Now, the auspicium can be conducted “EX AVIBUS”, “from the birds”, in one of two ways. Through the “Oscines” which gave their auspices through song; and through the “Alites” which gave auspices by flight. In the first class the Romans placed ravens (corvus) and crows (cornix), owls (noctua) and hens (gallina); the second the higher flying birds: eagles (aquila), vultures (vultur) and so on (see https://contentcatnip.com/.../ancient-word-of-the-day.../ and Wiki ‘Augury’, and Cicero, below) (presumably there was a longer list for each category, lost to antiquity). I’m thick headed and don't listen well as a rule, so I took most of my auspices in my “heyday” from the Alites – I was always attracted to high-flying birds, but found differentiating bird sounds somewhat difficult. (Auspices could also be read Ex quadrupedibus, from “four-footed animals”, but these were usually private augurs and were not formalised in Rome as bird omens were.)
So that is the general gist of “Augur” and “Auspice”, ex avibus, “from the birds”. Writing in 44 BCE, the Roman statesman and “academic sceptic” (Wiki) Marcus Tullius Cicero (106-43 BCE) had words to say about this widespread and important divinatory practice in his “De Deivinatione” (from public source text: http://penelope.uchicago.edu/.../de_Divinatione/1*.html) (P = Paragraph). Around this time, the auspicium practice was in decline, and Cicero can be seen as recording factually an archaic tradition passing slowly out of style (being replaced, e.g. by sacrifice-divination through inspection of the sacrificial victim's [animal] liver, the "haruspices", from "hira", "artery", and "specere", "look at"), while at the same time pondering on its efficacy (P4 “I, too, am in doubt as to the proper judgement to be rendered in regard to divination”). He wrote the following passages on auspicium ex avibus:
(P16) "In ancient times scarcely any matter out of the ordinary was undertaken, even in private life, without first consulting the auspices… For just as to day on important occasions we make use of entrails in divining… so in the past resort was usually had to divination by means of birds. And thus it is that by failing to seek out the unpropitious signs we run into awful disasters. For example, Publius Claudius, son of Appius Caecus, and his colleague Lucius Junius, lost very large fleets by going to sea when the auguries were adverse. The same fate befell Agamemnon”.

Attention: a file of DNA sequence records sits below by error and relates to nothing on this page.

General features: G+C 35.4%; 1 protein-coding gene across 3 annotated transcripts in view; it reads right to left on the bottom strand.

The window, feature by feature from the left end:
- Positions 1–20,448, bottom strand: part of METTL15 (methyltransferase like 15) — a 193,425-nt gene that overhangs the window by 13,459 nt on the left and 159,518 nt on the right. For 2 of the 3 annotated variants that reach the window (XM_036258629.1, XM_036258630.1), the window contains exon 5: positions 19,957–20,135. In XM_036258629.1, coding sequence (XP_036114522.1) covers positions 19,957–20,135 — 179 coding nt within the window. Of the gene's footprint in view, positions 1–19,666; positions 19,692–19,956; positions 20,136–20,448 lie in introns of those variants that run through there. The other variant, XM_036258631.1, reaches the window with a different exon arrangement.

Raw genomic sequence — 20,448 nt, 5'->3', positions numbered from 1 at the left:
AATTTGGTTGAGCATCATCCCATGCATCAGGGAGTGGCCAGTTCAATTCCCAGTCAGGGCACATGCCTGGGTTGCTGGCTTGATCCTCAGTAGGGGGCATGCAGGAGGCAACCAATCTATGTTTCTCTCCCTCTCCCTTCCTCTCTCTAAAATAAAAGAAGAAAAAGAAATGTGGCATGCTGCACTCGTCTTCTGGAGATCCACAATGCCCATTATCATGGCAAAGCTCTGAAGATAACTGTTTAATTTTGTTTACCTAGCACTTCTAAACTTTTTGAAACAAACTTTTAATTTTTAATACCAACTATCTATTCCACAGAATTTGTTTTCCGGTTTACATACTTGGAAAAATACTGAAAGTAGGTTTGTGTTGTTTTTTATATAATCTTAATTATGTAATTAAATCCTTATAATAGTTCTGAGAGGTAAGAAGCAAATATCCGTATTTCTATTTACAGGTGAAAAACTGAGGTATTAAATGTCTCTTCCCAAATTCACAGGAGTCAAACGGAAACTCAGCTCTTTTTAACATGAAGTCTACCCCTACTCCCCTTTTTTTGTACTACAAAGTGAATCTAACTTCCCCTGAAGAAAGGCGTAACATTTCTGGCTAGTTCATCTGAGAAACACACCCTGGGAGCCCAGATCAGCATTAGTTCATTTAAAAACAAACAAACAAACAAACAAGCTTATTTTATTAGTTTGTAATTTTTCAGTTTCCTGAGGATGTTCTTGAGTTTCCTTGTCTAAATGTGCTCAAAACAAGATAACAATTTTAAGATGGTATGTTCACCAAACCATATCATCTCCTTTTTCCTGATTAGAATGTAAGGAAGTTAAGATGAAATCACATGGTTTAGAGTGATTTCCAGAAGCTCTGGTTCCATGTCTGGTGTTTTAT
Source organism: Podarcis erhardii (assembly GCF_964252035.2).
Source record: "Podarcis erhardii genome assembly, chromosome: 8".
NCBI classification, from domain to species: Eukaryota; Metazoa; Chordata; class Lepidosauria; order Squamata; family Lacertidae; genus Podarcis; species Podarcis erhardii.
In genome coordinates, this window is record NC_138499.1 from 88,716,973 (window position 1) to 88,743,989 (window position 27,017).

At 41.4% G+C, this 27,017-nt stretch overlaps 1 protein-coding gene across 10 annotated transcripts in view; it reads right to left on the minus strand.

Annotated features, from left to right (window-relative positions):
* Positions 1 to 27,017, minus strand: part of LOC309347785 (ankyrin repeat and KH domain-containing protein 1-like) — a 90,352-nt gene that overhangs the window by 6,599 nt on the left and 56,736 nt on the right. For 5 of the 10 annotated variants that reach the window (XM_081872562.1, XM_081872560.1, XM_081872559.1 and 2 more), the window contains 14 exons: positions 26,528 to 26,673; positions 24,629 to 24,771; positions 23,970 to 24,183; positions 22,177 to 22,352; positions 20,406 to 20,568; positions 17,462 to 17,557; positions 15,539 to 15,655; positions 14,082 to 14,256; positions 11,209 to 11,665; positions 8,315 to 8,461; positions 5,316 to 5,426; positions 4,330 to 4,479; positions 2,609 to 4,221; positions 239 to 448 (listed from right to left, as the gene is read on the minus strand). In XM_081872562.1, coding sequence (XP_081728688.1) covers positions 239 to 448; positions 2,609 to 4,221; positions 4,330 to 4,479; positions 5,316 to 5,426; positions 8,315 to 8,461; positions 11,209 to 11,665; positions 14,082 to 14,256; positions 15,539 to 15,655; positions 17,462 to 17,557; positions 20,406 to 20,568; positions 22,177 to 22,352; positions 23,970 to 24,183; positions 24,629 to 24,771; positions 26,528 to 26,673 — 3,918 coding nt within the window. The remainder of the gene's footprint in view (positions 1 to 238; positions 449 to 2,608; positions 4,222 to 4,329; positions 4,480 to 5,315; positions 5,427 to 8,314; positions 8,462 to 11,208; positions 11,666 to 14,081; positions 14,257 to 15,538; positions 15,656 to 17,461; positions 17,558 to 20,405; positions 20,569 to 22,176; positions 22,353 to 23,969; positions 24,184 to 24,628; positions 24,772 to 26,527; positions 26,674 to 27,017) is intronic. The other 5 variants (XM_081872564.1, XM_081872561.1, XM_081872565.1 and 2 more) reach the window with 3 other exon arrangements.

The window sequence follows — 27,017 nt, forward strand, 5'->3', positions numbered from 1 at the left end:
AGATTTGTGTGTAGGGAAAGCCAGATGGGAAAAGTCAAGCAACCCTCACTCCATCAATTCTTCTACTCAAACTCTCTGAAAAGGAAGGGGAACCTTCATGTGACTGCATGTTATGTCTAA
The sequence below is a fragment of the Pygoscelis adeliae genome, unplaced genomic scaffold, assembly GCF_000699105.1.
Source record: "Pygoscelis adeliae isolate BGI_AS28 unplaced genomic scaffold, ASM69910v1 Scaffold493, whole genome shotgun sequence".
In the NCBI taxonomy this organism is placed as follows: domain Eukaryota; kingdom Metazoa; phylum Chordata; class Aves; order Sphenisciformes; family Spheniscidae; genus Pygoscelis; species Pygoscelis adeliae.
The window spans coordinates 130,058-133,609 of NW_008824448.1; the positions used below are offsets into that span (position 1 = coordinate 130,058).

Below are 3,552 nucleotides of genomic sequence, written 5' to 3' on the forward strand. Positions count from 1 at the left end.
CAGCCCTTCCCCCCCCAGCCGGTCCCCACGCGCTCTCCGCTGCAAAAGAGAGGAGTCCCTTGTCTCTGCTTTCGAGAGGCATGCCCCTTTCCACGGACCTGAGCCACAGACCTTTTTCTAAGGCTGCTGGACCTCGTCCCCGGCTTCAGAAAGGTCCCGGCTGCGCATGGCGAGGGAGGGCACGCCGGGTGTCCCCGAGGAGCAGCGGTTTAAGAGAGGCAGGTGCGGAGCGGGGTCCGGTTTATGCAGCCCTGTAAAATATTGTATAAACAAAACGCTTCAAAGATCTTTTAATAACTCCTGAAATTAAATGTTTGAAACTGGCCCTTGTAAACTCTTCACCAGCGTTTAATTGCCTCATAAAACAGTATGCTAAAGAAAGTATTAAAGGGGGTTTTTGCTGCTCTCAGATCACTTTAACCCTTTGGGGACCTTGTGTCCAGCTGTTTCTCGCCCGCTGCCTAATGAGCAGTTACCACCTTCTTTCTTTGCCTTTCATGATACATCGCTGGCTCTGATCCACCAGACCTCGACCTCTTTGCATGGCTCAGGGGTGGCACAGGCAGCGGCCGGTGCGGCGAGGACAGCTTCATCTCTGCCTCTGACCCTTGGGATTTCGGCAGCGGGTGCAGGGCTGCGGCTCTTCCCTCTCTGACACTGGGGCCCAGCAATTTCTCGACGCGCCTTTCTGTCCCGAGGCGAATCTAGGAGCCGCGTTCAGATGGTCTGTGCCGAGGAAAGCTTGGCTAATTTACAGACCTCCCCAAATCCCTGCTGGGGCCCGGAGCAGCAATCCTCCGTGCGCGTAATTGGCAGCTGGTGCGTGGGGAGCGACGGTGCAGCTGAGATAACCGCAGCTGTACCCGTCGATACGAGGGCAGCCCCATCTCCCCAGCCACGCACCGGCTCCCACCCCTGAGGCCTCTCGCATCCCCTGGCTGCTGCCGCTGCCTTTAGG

Of the two forms of auspicium:
"(P53) The Divine Will accomplishes like results in the case of birds, and causes those known as alites, which give omens by their flight, to fly hither and thither and disappear now here and now there, and causes those known as oscines, which give omens by their cries, to sing now on the left and now on the right. For if every animal moves its body forward, sideways, or backward at will, it bends, twists, extends, and contracts its members as it pleases, and performs these various motions almost mechanically; how much easier it is for such results to be accomplished by a god, whose divine will all things obey!”
So that is the story of the “Auspicium Ex Avibus”, finding the divine signs by watching the birds, a technique of deep antiquity crystallized in the founding of Rome, and eventually falling out of favour. As for me, there was a time I learned many things and planned many activities on the basis of omens of birds, AUSPICIUM EX AVIBUS, and particularly “Alites”, birds in flight. This is not unusual in a historical sense. Says Cicero (P1): “I am aware of no people, however refined and learned or however savage and ignorant, which does not think that signs are given of future events… [and who do not] think that the future is declared by the songs and flights of birds, which they regard as most infallible signs”. But now I am more like the sceptic Cicero himself: “I, too, am in doubt as to the proper judgement to be rendered in regard to divination”.
I'm on the fence and don’t trouble with a final answer over the possibility of "divination", or take it to heart, in the way I may once have done, although the “problem of synchronicity” maintains a particular philosophical hold on me. I don't pass judgment one way or another on reading omens ex avibus but I do, still, always watch the birds!
Edited by Micromegas
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I need to take some time when it's quiet to read through this MM. Great post as always.